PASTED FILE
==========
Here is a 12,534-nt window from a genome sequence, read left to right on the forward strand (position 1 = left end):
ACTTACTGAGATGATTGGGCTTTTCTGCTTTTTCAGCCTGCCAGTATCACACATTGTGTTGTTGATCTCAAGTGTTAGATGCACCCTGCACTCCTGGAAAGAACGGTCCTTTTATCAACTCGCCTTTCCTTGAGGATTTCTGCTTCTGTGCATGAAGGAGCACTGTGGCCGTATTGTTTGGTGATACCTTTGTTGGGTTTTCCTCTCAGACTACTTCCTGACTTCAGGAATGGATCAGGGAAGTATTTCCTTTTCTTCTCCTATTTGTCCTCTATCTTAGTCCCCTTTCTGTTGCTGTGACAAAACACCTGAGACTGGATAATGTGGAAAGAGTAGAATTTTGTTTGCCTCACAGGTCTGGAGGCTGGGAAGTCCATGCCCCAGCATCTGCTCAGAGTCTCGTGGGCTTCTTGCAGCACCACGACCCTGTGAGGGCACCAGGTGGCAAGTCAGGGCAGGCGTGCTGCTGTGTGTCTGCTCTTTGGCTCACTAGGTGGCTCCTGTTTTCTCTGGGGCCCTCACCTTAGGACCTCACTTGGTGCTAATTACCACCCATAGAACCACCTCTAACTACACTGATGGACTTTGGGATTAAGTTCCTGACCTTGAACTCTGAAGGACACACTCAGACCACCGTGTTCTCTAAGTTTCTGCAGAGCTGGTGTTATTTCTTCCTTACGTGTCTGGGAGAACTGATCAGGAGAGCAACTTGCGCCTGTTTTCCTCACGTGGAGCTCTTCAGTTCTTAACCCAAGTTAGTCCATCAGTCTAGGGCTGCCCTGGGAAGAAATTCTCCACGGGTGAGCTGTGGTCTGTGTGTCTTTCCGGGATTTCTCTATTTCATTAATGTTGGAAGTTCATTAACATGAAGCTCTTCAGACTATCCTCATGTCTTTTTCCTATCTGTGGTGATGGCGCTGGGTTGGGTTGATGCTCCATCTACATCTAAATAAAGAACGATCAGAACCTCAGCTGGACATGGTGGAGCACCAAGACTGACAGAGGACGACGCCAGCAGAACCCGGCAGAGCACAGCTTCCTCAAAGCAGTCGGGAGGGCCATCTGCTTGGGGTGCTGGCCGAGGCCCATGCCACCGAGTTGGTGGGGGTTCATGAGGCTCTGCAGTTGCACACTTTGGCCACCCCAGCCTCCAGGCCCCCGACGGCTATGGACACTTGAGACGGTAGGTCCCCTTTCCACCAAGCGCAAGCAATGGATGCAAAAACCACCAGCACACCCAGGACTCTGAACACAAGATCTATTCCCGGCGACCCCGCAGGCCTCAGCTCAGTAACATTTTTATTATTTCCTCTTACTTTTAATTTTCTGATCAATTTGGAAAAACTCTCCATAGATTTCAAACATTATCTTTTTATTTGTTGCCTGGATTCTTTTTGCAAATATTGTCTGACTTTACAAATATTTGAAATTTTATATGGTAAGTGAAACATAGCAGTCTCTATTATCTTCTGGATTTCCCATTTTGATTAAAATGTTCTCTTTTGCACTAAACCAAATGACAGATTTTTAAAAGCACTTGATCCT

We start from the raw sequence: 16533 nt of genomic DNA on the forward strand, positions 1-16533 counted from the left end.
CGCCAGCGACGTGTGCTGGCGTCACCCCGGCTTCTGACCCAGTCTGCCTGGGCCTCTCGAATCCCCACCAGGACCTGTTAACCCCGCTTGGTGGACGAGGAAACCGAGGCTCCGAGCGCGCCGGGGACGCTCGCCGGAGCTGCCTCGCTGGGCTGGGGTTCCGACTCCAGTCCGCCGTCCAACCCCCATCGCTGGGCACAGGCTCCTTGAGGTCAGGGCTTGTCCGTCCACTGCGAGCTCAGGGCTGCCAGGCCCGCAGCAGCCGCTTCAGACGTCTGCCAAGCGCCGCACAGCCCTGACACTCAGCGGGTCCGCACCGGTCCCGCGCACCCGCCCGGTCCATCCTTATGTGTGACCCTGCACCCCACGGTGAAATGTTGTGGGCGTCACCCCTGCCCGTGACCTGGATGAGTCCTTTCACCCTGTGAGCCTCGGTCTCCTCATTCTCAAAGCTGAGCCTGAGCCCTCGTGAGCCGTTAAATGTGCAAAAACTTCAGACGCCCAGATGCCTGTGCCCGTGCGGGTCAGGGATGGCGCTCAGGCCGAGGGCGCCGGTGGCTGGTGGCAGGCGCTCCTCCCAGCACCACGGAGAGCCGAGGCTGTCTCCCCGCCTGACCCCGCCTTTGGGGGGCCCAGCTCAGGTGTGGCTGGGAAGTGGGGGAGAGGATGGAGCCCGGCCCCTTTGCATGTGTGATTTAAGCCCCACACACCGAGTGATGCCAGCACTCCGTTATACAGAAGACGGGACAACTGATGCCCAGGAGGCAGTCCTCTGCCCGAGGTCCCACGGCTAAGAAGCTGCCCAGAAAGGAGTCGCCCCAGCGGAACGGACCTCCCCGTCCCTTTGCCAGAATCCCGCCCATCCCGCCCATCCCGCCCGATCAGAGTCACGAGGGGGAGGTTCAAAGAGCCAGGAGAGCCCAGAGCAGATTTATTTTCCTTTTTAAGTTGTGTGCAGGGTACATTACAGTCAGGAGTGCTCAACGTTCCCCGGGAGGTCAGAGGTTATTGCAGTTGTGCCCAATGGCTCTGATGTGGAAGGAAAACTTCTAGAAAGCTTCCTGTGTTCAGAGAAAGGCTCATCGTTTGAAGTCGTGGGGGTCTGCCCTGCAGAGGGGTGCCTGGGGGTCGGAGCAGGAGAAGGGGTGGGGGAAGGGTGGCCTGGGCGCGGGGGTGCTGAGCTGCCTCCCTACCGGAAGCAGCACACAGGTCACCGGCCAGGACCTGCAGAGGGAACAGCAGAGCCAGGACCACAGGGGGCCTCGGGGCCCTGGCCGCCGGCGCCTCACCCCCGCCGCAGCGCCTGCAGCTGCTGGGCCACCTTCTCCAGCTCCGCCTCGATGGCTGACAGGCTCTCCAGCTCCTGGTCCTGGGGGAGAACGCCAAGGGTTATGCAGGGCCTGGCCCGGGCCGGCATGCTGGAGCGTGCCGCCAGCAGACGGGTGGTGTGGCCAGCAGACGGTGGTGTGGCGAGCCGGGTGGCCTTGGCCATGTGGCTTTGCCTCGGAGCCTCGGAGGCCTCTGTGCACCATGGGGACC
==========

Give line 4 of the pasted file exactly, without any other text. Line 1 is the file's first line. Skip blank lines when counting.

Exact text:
CGCCAGCGACGTGTGCTGGCGTCACCCCGGCTTCTGACCCAGTCTGCCTGGGCCTCTCGAATCCCCACCAGGACCTGTTAACCCCGCTTGGTGGACGAGGAAACCGAGGCTCCGAGCGCGCCGGGGACGCTCGCCGGAGCTGCCTCGCTGGGCTGGGGTTCCGACTCCAGTCCGCCGTCCAACCCCCATCGCTGGGCACAGGCTCCTTGAGGTCAGGGCTTGTCCGTCCACTGCGAGCTCAGGGCTGCCAGGCCCGCAGCAGCCGCTTCAGACGTCTGCCAAGCGCCGCACAGCCCTGACACTCAGCGGGTCCGCACCGGTCCCGCGCACCCGCCCGGTCCATCCTTATGTGTGACCCTGCACCCCACGGTGAAATGTTGTGGGCGTCACCCCTGCCCGTGACCTGGATGAGTCCTTTCACCCTGTGAGCCTCGGTCTCCTCATTCTCAAAGCTGAGCCTGAGCCCTCGTGAGCCGTTAAATGTGCAAAAACTTCAGACGCCCAGATGCCTGTGCCCGTGCGGGTCAGGGATGGCGCTCAGGCCGAGGGCGCCGGTGGCTGGTGGCAGGCGCTCCTCCCAGCACCACGGAGAGCCGAGGCTGTCTCCCCGCCTGACCCCGCCTTTGGGGGGCCCAGCTCAGGTGTGGCTGGGAAGTGGGGGAGAGGATGGAGCCCGGCCCCTTTGCATGTGTGATTTAAGCCCCACACACCGAGTGATGCCAGCACTCCGTTATACAGAAGACGGGACAACTGATGCCCAGGAGGCAGTCCTCTGCCCGAGGTCCCACGGCTAAGAAGCTGCCCAGAAAGGAGTCGCCCCAGCGGAACGGACCTCCCCGTCCCTTTGCCAGAATCCCGCCCATCCCGCCCATCCCGCCCGATCAGAGTCACGAGGGGGAGGTTCAAAGAGCCAGGAGAGCCCAGAGCAGATTTATTTTCCTTTTTAAGTTGTGTGCAGGGTACATTACAGTCAGGAGTGCTCAACGTTCCCCGGGAGGTCAGAGGTTATTGCAGTTGTGCCCAATGGCTCTGATGTGGAAGGAAAACTTCTAGAAAGCTTCCTGTGTTCAGAGAAAGGCTCATCGTTTGAAGTCGTGGGGGTCTGCCCTGCAGAGGGGTGCCTGGGGGTCGGAGCAGGAGAAGGGGTGGGGGAAGGGTGGCCTGGGCGCGGGGGTGCTGAGCTGCCTCCCTACCGGAAGCAGCACACAGGTCACCGGCCAGGACCTGCAGAGGGAACAGCAGAGCCAGGACCACAGGGGGCCTCGGGGCCCTGGCCGCCGGCGCCTCACCCCCGCCGCAGCGCCTGCAGCTGCTGGGCCACCTTCTCCAGCTCCGCCTCGATGGCTGACAGGCTCTCCAGCTCCTGGTCCTGGGGGAGAACGCCAAGGGTTATGCAGGGCCTGGCCCGGGCCGGCATGCTGGAGCGTGCCGCCAGCAGACGGGTGGTGTGGCCAGCAGACGGTGGTGTGGCGAGCCGGGTGGCCTTGGCCATGTGGCTTTGCCTCGGAGCCTCGGAGGCCTCTGTGCACCATGGGGACC